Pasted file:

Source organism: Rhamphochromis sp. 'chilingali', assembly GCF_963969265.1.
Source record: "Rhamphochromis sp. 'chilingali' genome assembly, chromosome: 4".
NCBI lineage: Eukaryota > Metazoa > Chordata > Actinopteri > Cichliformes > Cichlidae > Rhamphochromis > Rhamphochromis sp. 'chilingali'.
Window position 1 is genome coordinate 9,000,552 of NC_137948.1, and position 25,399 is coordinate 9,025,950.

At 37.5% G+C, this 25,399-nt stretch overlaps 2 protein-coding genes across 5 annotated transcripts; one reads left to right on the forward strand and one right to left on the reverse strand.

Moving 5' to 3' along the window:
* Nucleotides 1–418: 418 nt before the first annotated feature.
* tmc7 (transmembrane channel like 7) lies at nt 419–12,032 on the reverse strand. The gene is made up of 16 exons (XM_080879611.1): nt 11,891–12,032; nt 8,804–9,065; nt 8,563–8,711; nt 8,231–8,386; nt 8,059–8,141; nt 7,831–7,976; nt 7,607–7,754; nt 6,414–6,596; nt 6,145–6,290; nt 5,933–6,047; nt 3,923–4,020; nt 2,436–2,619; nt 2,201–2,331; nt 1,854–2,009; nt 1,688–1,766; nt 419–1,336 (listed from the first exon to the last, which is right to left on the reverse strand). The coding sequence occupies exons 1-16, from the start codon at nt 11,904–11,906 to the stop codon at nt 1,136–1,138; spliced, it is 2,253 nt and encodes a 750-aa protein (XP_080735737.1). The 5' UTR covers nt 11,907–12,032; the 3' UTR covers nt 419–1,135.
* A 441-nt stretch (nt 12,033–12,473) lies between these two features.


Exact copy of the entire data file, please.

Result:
Source organism: Rhamphochromis sp. 'chilingali', assembly GCF_963969265.1.
Source record: "Rhamphochromis sp. 'chilingali' genome assembly, chromosome: 4".
NCBI lineage: Eukaryota > Metazoa > Chordata > Actinopteri > Cichliformes > Cichlidae > Rhamphochromis > Rhamphochromis sp. 'chilingali'.
Window position 1 is genome coordinate 9,000,552 of NC_137948.1, and position 25,399 is coordinate 9,025,950.

At 37.5% G+C, this 25,399-nt stretch overlaps 2 protein-coding genes across 5 annotated transcripts; one reads left to right on the forward strand and one right to left on the reverse strand.

Moving 5' to 3' along the window:
* Nucleotides 1–418: 418 nt before the first annotated feature.
* tmc7 (transmembrane channel like 7) lies at nt 419–12,032 on the reverse strand. The gene is made up of 16 exons (XM_080879611.1): nt 11,891–12,032; nt 8,804–9,065; nt 8,563–8,711; nt 8,231–8,386; nt 8,059–8,141; nt 7,831–7,976; nt 7,607–7,754; nt 6,414–6,596; nt 6,145–6,290; nt 5,933–6,047; nt 3,923–4,020; nt 2,436–2,619; nt 2,201–2,331; nt 1,854–2,009; nt 1,688–1,766; nt 419–1,336 (listed from the first exon to the last, which is right to left on the reverse strand). The coding sequence occupies exons 1-16, from the start codon at nt 11,904–11,906 to the stop codon at nt 1,136–1,138; spliced, it is 2,253 nt and encodes a 750-aa protein (XP_080735737.1). The 5' UTR covers nt 11,907–12,032; the 3' UTR covers nt 419–1,135.
* A 441-nt stretch (nt 12,033–12,473) lies between these two features.